Mount Ka’ala is a part of the Waianae Mountains Range, which stretches in the western half of the island. All mountains in this range are of volcanic origin, having derived from only one volcano. Vis-a-vis, in Oahu’s eastern half, the Ko’oalu Range is located. These two volcanoes formed, along with the valley between them, the entire Oahu island.
Honolulu is the center of the island in many regards. Shops, restaurants and hotels as well as attractions and events are concentrated here, especially in the Waikiki part of the town with its beaches. Many tourists spend their entire stay on Hawaii in the metro area, which however doesn’t have much in common with the postcard images people usually expect from Hawaii. Those can be found at the so-called Windward Coast some 20 kilometers outside of town in a northeastern direction from Honolulu. To get there, one should take the Pali Highway (Highway 61) from Honolulu and enjoy the panorama viewpoints from above the tunnels at the Nu’uanu Pali mountain.
The central point of this section of the island, which has a considerably wetter climate, is the city of Kailua with a population of about 38,600. The city is primarily residential. There is a large navy base here to which more than 9000 soldiers are assigned, but more importantly, Lanikai Beach can be found here, which thanks to its white, fine-powdered sand is considered to be on of the best US beaches and which is often used for fashion photography. Lanikai Beach is only about one kilometer in length, It is publicly accessible but has no tourist infrastructure - and no designated parking lots. Kailua Beach on the other hand is a crescent-shaped beach with a length of four kilometers, which also often ranks highly in comparative assessments and which is, due to its wind and waves, popular with surfers. Kailua is home to the building named Plantation Estate, which has been the christmas vacation home of President Obama and his family annually since 2008 and which has therefore often been dubbed as the “Winter White House”.
Going north from Kailua, one reaches the section of Oahu which copmmonly goes by the name North Shore. In a way, this is the counterpart to the hustle and bustle around Honolulu. Here, everything goes a little slower, calmer and more relaxed and tourists are rarely seen in large groups. This section’s major town is Haleiwa with a population of roughly 4,000. Only a few steps from the central area of this town away, the Hale’iwa Beach Park, featuring a beach with playground, athletic fields and waves often used for high-profile surfing contests can be found. In general, the waters at the North Shore are - especially in winter - less suitable for bathing and rather are surfing areas. To go to the North Shore area, taking the coastal road State Route 83 (Kamehameha Highway) is recommended, because this route will lead you past the town of Ka’a’awa. In the neighborhood of this hamlet, the Kualoa Ranch can be found. Here, they offer varying tours through the area. The scenery is very much worth seeing - the dense jungle has often been used as a backdrop for TV and movie productions, such as “Lost” or “Jurassic Park”.
While tourism in the northern half of the island plays a notable role - although much less than in Oahu’s South - , there is no trace of that visible in quite a number of small towns along the so-called Leeward Coast, the drier and hotter half of the island. This area primarily belongs to the natives and apart from a handful of vacation apartments, there are very few accommodations for visitors available here. Those who come here anyway are usually interested in the wide range of hiking trails and to a lesser degree in beaches and surfing spots. An absolutely remote spot, only accessible by walking the last few kilometers on foot is Ka’ena Point at Oahu’s westernmost point. The arduous route to get there is rewarded with a spectacular view of some of the tallest waves of Hawaii - waves 20 meters high have been seen here. However, all water activities here are very dangerous due to the strong whirlpools and currents in the water. Just a bit outside of Ka’ena Point, the State Park with the same name is located, where there is a beach and the opportunity to watch dolphins in the morning hours. A little farther south, accessible via the Farmington HIghway, Route 93, there is Makaha Beach Park with its golden-yellow sand beach stretching over some 1,5 kilometers. This is a popular area for snorkeling, mostly during the summer months, when the water is generally calmer. Along the coast, there are a number of small towns such as Nanakuli, Maili or Waianae. These, however, have almost no tourism facilities of any kind.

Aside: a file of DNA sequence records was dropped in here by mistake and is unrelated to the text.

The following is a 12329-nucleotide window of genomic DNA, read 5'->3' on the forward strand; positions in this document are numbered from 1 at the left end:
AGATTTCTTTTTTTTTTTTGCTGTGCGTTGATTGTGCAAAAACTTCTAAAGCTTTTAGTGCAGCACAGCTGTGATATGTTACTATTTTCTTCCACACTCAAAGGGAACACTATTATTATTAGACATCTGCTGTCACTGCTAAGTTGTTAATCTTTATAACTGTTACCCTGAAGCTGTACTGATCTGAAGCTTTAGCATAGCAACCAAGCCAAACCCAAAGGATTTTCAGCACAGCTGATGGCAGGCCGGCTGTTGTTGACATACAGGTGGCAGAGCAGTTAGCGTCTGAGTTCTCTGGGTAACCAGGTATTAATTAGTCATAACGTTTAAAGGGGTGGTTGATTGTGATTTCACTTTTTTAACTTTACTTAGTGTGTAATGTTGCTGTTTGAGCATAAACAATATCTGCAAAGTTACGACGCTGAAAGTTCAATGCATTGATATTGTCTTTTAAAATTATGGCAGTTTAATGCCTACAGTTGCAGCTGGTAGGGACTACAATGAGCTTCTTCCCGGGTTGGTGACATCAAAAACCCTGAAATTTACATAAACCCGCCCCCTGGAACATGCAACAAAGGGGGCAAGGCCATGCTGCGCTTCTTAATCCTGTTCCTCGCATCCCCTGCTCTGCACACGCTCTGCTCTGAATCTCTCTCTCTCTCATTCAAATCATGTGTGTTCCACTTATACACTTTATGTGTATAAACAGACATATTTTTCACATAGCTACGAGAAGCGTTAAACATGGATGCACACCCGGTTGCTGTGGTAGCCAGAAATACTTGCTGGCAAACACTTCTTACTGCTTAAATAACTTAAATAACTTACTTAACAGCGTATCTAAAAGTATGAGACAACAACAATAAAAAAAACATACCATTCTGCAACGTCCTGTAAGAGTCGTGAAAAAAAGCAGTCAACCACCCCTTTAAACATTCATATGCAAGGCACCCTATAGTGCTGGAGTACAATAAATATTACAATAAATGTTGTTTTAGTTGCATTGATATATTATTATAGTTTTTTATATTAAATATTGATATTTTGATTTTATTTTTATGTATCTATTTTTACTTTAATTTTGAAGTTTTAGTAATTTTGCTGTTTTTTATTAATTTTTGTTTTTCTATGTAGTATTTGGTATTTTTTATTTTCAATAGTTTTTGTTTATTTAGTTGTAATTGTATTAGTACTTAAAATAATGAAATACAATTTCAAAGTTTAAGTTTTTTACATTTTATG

Going back towards Honolulu, the route guides visitors past Kapolei, a community set up in the 1980s with the intention of developing it into a second urban center for the island. Today, there are about 15,000 people living her, with increasing tendency. The town occupies space where previously pineapple and sugarcane plantations could be found. Near Kapolei, the Ko Olina and Barbers Point Beach Parks are located. The latter is, due to the difficult water entry, not recommendable for bathers, but offers another attraction in the Barbers Point Light. The lighthouse, built in a cylindric shape, was opened in 1933 and became automated in 1964. To continue on towards the capital, one will take the H1 freeway past Pearl Harbor and the USS Arizona memorial. As a day trip to take from Honolulu, the town of Wahiawa,in the island’s interior with its 18,000 residents gets a lot of attention. The reason for that is the fact that in the 19th century, the Dole company was founded here. Next to the - allegedly - largest maze of the world, there are guided tours available to see the actual Dole Plantation with its countless pineapple plants and a number of other native fruit.